The coat is made in wool gingham fabric, in the colours of black and white. It’s a typical example of the kind of outerwear that was fashionable during the 1950s, with its abundance of fabric and volume, which is a feature of the iconic silhouettes of those years. It was designed by the Parisian couturier Jacques Fath in the 1950s.
The long coat is open at the front and presents no buttons, except for two button-holes on the shawl collar, which is unfolded to show the precious black lining. The cut of the shoulders is slightly low and the wide sleeves end with black cuffs, made of the same fabric of the collar. The coat is bell shaped and its volume is given by the wide folds that go from the bust to the bottom hemline.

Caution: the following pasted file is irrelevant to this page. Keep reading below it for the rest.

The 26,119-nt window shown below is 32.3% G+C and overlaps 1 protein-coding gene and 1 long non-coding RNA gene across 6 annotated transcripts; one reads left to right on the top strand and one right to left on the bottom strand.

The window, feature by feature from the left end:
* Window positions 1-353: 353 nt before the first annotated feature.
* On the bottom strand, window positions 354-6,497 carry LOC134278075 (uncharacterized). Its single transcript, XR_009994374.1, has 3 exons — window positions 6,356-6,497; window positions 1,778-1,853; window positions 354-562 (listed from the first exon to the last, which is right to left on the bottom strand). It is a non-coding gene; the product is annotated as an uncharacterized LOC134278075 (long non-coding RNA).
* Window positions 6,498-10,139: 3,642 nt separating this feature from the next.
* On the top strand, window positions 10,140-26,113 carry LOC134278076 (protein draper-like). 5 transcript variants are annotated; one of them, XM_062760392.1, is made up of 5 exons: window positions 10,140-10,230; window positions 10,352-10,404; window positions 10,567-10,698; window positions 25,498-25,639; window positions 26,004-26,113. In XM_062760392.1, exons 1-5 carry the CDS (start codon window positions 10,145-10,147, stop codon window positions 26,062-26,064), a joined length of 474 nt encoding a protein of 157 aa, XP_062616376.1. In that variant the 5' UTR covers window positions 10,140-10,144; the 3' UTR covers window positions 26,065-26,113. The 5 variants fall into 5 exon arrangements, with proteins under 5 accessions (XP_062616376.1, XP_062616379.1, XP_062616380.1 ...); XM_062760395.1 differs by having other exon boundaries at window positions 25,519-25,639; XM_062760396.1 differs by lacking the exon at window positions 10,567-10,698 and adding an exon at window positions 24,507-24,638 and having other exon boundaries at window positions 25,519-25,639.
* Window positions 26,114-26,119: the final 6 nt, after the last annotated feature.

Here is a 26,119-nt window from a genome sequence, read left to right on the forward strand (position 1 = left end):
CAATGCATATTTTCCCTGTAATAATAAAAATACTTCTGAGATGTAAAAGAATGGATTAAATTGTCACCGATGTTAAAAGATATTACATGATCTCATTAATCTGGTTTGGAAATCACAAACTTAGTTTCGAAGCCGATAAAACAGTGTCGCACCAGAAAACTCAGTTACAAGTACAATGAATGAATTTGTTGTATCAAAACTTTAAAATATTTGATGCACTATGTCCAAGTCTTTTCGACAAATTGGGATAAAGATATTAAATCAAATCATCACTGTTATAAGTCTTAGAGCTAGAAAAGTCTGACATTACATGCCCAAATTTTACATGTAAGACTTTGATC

Jacques Fath was, along with Christian Dior and Pierre Balmain, one of the couturiers who reinstituted the epitomized idea of feminine beauty after the end of World War II, characteristically represented by the New Look introduced by Dior in 1947. Heir of a creative family, he was a self-taught designer who got his knowledge of the history of costume in museums and books. He opened the ‘House of Fath’ in 1937, where later he employed as his assistants Hubert de Givenchy, Guy Laroche and Valentino Garavani. After his first successes in 1940, he developed strong relationships with many illustrious clients, including Greta Garbo, Ava Gardner, Evita Perón and Rita Hayworth, who chose a dress created by him for her wedding to Prince Aly Khan. His house closed in 1957, three years after the death of the couturier.